“This is a giant digital clock, featuring four large LED displays that provide the time in a format you can read from the other side of the room
You could also use it as the basis for a stopclock, for timing events such as sports and speedcubing.
This clock was inspired by some 2.3” one-digit 7-segment displays I saw on AliExpress . I decided it would be fun to have a clock that you can see clearly from a distance. The displays come in a variety of colours and voltages; I chose the red 4V versions so I could drive them directly from the microcontroller’s I/O lines without needing driver transistors. My displays are common-cathode, but a minor change to the program would make it work with common-anode displays.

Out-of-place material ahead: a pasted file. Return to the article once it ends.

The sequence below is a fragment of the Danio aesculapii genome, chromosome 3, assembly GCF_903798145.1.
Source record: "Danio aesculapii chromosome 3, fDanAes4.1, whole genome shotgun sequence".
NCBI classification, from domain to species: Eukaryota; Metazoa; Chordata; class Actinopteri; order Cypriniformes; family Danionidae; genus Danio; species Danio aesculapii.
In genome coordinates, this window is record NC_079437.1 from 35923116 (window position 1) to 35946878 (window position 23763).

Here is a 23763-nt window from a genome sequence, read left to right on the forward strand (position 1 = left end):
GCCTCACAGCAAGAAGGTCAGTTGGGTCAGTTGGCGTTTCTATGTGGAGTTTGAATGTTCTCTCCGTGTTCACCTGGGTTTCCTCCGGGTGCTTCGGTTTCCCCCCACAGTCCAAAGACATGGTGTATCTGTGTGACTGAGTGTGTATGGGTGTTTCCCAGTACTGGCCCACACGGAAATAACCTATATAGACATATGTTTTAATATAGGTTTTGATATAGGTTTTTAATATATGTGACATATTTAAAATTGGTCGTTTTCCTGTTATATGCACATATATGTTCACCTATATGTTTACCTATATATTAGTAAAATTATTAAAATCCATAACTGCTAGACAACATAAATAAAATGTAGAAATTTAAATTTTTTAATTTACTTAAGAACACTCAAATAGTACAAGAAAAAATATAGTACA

The circuit is based on one of the new ATtiny chips which have a Real-Time Clock peripheral you can run from an external 32.768kHz crystal; see Getting Started with the New ATtiny Chips. I chose the ATtiny3216, a 20-pin member of the family with 32Kbytes of flash which has enough I/O lines to drive the displays in a straightforward way, without having to resort to charlieplexing. The program is actually small enough to fit on the 4Kbyte ATtiny416, which is otherwise equivalent.
The current-limiting resistors are in series with each segment to give consistent display brightness. A push button is provided to allow you to set the time, and I’ve provided access to the UPDI pin for programming the ATtiny3216, and the serial input pin, RX, in case you want to connect the clock to a GPS module; see Further suggestions below. “